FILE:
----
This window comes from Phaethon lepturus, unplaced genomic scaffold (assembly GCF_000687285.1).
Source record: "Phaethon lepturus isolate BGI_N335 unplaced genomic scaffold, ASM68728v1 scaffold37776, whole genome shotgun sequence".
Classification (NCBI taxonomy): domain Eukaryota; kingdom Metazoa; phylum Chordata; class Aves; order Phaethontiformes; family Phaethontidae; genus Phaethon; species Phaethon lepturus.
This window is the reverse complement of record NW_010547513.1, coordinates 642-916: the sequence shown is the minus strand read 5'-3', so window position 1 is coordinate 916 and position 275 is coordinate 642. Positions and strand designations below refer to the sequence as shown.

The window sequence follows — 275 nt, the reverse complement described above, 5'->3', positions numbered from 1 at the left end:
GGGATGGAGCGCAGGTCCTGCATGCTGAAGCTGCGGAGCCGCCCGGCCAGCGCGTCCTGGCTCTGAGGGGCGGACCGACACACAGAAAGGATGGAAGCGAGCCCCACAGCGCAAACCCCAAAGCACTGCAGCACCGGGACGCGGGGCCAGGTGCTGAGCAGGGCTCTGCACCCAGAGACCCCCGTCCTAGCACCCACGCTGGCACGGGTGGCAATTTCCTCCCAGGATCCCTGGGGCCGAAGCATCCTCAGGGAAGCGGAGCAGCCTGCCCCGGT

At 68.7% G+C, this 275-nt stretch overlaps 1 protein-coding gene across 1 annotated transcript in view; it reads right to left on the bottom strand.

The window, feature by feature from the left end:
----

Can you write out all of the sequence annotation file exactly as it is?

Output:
This window comes from Phaethon lepturus, unplaced genomic scaffold (assembly GCF_000687285.1).
Source record: "Phaethon lepturus isolate BGI_N335 unplaced genomic scaffold, ASM68728v1 scaffold37776, whole genome shotgun sequence".
Classification (NCBI taxonomy): domain Eukaryota; kingdom Metazoa; phylum Chordata; class Aves; order Phaethontiformes; family Phaethontidae; genus Phaethon; species Phaethon lepturus.
This window is the reverse complement of record NW_010547513.1, coordinates 642-916: the sequence shown is the minus strand read 5'-3', so window position 1 is coordinate 916 and position 275 is coordinate 642. Positions and strand designations below refer to the sequence as shown.

The window sequence follows — 275 nt, the reverse complement described above, 5'->3', positions numbered from 1 at the left end:
GGGATGGAGCGCAGGTCCTGCATGCTGAAGCTGCGGAGCCGCCCGGCCAGCGCGTCCTGGCTCTGAGGGGCGGACCGACACACAGAAAGGATGGAAGCGAGCCCCACAGCGCAAACCCCAAAGCACTGCAGCACCGGGACGCGGGGCCAGGTGCTGAGCAGGGCTCTGCACCCAGAGACCCCCGTCCTAGCACCCACGCTGGCACGGGTGGCAATTTCCTCCCAGGATCCCTGGGGCCGAAGCATCCTCAGGGAAGCGGAGCAGCCTGCCCCGGT

At 68.7% G+C, this 275-nt stretch overlaps 1 protein-coding gene across 1 annotated transcript in view; it reads right to left on the bottom strand.

The window, feature by feature from the left end: